Atmospheric Sciences News

Cleaner Air Takes Some of the Bite out of European Winters

Scientists find that reduced aerosol emissions correspond to fewer extremely cold days.

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New findings suggest that cleaner air can have an unexpected effect: fewer very cold days.

A recent study in Nature Climate Change found that restrictions on the emissions of aerosols, which include particles created when coal is burned, resulted in local warming because there were fewer aerosols in the atmosphere to reflect sunlight. The effect of aerosols on radiation in and around the atmosphere is known as radiative forcing, and the researchers say this is the first study to link anthropogenic aerosol forcing with extreme winter weather in Europe and northern Eurasia.

Straightening Out the Jet Stream

The scientists from the California Institute of Technology (Caltech) and NASA’s Jet Propulsion Laboratory (JPL) looked at atmospheric data from 1970 to 2005. They analyzed the movement of the Northern Hemisphere polar jet stream and its undulations, known as Rossby waves, and found there was a marked decline in extreme Rossby wave activity at high latitudes, mainly northern Eurasia. The reduction in Rossby wave activity corresponded to a reduction in aerosol emissions in northern Europe.

After performing climate simulations, researchers found that the trend of fewer extreme winter cold days also corresponded to the reduction in Rossby wave activity and could be reproduced only after accurately accounting for reduced anthropogenic aerosol forcing.

The findings indicate that on a regional level, aerosols could have a greater effect on extreme winter weather than greenhouse gases, in part because of their destabilizing impact on the jet stream. When the jet stream is relatively stable, it’s less likely to loop southward, bringing with it Arctic chills and a stronger winter bite.

“Our model simulation further illustrated the mechanism of how aerosols affect winter weather by altering jet stream location and waviness,” said Yuan Wang, a research scientist at Caltech and JPL in Pasadena, Calif., and the lead author of the study. “The insight we gained is that the warming due to aerosol reductions in Europe enhances the meridional temperature gradient on the jet’s poleward flank and results in a significant suppression in extreme events over northern Eurasia.”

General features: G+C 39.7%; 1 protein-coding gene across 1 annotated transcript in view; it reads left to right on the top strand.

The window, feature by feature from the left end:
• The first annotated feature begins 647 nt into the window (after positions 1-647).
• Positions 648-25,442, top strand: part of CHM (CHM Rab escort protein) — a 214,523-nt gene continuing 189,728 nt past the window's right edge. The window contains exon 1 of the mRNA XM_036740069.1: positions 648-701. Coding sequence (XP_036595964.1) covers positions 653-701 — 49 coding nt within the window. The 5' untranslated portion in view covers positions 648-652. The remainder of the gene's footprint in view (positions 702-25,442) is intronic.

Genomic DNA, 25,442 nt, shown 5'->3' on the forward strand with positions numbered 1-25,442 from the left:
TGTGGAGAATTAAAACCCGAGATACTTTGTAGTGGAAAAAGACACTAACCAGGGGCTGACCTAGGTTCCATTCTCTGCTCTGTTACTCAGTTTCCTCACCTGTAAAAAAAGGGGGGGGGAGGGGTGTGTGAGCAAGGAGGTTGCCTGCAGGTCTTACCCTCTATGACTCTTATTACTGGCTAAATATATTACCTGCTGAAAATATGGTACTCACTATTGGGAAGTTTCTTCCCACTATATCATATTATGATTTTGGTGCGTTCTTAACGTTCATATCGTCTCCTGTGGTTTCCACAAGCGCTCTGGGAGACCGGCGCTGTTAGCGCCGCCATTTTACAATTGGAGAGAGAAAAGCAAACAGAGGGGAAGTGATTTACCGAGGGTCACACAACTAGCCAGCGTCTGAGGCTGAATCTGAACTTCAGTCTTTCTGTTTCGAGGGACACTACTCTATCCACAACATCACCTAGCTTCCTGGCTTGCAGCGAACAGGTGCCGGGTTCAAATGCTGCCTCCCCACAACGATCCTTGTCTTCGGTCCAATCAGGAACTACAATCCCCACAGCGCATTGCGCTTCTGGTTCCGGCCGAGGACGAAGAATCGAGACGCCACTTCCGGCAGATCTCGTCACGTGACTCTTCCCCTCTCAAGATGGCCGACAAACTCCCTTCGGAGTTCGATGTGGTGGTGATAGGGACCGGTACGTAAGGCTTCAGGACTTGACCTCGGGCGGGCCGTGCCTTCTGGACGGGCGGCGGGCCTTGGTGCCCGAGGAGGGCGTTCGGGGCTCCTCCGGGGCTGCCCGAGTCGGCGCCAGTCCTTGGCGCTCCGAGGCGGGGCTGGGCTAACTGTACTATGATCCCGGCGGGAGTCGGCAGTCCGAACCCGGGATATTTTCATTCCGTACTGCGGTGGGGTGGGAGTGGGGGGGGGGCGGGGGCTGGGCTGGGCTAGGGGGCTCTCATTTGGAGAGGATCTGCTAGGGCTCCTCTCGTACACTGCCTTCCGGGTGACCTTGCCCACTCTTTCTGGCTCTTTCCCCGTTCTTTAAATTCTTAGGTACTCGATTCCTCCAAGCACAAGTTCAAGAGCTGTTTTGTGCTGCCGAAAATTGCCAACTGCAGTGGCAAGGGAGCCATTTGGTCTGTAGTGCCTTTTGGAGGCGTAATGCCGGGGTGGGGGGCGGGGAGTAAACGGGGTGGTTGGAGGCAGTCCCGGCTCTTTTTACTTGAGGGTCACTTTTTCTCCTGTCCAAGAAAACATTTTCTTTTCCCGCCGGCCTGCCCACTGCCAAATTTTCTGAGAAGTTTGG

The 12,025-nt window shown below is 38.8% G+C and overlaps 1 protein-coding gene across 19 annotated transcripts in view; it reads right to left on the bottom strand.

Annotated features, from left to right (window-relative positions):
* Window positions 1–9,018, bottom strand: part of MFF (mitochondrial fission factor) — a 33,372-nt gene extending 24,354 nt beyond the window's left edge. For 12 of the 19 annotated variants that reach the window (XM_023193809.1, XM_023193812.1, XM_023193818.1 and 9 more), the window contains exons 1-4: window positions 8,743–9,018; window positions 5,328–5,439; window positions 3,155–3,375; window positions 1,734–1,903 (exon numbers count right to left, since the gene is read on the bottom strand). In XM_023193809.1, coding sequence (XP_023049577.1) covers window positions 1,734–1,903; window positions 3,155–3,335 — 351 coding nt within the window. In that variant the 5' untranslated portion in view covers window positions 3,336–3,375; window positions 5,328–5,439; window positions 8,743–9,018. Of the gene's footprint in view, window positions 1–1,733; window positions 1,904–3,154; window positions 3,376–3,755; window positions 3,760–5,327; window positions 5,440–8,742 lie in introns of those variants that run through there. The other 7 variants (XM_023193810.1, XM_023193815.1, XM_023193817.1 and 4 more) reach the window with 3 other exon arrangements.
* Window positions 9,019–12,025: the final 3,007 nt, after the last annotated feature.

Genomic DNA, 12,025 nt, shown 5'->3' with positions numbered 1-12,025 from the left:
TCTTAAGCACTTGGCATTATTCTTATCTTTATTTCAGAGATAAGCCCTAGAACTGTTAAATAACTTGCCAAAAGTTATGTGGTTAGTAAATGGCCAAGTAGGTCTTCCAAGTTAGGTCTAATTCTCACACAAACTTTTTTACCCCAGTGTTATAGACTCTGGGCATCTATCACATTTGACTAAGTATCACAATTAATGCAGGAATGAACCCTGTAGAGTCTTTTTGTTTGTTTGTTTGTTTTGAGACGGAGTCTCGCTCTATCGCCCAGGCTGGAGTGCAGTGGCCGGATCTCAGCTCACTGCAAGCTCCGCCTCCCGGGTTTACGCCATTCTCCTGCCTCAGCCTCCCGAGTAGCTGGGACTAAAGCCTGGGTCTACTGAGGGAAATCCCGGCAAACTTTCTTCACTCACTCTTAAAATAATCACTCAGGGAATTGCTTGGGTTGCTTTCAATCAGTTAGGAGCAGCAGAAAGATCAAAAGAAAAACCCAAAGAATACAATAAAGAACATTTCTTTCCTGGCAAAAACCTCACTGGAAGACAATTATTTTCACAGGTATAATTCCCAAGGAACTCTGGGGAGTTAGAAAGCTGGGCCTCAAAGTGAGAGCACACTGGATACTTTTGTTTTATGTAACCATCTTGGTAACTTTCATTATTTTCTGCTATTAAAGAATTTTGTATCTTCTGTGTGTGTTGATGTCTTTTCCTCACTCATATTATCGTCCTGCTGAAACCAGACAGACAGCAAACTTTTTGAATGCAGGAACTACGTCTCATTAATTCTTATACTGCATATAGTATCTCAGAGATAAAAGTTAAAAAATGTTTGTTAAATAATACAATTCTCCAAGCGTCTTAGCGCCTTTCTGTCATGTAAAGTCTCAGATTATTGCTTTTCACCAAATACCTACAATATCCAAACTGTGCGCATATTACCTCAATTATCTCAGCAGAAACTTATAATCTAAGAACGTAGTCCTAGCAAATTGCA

Scientists are still trying to unravel aerosols’ complex effects on global warming. A 2015 study, for instance, found that aerosols have a strong effect on the reflectivity of Earth’s atmosphere and that they absorb more solar radiation than previously thought. Another study, in 2017, determined that the global average radiative effect of aerosols for 2006 had an overall cooling effect but that different mixtures of aerosols in various regions produced different effects.

Aerosols and Climate Mitigation

The results of the Caltech-JPL study are an example of how aerosols can affect atmosphere dynamics and act as drivers of extreme weather. They also highlight the importance of understanding atmospheric aerosols in predicting extreme weather events, which is crucial for climate mitigation and adaptation strategies, says Megan Willis, an environmental chemist and postdoctoral fellow at Lawrence Berkeley National Laboratory’s Chemical Sciences Division in Berkeley, Calif. Willis was not involved with the new study.

“As someone who studies the detailed chemistry and composition of atmospheric aerosols, this study really highlights for me the importance of understanding that chemistry and of identifying the most important aspects of that chemistry so it can be better included in global models like those used in this study,” Willis adds.

Wang says he and his colleagues plan to continue researching anthropogenic aerosol effects on other high-impact weather and climate extremes on both regional and global scales.

—Tim Hornyak (@robotopia), Science Writer

Citation: Hornyak, T. (2020), Cleaner air takes some of the bite out of European winters, Eos, 101, https://doi.org/10.1029/2020EO140790. Published on 26 February 2020.
Text © 2020. The authors. CC BY-NC-ND 3.0
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